In the Fall of 2012, I was accepted into the ASU Master of Liberal Studies (MLS) program, headed by Professor Paul Morris. At this time, I did not have a community of literary writers with whom I could trade work or ideas. Every week I checked my Submittable account zealously, fingers crossed and hoping for good news. And every week, without fail, my submission statuses read “pending” then “rejected.” I was miserable and struggling to find my place as a writer, because I lacked a trusted sage to offer direction. But then, while discussing Spring 2013 courses with Professor Morris, I let slip my fear of failing in the publishing industry. Without pause, he morphed from adviser into untitled mentor and literary community of one.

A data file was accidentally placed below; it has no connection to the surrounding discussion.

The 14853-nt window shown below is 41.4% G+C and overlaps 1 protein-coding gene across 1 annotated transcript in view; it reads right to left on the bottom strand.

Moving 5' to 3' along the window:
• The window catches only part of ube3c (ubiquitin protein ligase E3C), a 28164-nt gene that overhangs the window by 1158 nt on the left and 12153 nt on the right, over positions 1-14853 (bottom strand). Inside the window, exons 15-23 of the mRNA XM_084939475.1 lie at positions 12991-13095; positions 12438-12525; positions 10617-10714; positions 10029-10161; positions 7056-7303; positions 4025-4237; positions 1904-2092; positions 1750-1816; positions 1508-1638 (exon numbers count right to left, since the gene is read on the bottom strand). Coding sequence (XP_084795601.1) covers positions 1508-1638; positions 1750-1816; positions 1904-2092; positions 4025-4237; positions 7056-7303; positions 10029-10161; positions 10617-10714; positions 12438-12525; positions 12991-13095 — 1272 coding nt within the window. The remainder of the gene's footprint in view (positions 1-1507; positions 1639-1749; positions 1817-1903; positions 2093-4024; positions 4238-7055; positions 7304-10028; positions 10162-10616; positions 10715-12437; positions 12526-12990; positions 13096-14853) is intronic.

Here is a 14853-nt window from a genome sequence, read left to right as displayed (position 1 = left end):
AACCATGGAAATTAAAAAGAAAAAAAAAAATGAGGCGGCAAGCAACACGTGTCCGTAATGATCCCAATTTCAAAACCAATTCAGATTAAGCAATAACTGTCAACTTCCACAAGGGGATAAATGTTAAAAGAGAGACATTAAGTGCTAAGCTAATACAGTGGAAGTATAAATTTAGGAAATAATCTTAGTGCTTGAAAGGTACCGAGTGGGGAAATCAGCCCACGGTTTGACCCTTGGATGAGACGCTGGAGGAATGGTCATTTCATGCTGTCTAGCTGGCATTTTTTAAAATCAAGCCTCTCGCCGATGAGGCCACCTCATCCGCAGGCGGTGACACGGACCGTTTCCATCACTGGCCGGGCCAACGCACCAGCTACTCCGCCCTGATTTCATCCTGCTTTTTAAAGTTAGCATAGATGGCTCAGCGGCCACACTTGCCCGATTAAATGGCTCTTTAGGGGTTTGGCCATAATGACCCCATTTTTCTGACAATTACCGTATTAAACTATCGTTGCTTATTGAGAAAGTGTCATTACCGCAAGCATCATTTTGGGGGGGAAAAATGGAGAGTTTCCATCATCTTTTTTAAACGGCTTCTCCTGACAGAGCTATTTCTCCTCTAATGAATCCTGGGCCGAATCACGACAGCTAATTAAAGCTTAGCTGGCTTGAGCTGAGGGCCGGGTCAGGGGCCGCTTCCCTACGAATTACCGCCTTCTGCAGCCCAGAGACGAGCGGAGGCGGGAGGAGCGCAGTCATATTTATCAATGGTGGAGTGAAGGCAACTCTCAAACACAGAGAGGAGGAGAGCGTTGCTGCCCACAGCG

Over the course of a month, I sent him two or three drafts of the same fiction piece needing critique. Impatiently I waited for his replies. In between emailing him drafts, I sent inquiries asking which field of publishing would best suit me. I was eager to learn. He was amiable enough to answer.
It did not take long for Professor Morris to realize that I needed more instruction than he had the time to give. So he suggested that I apply for an internship, preferably with one of the literary magazines (lit mags) on campus. Such an internship would provide direct access to the world of literary publishing, and could shed light on the field in which I would excel: literary, genre, or scholastic publishing.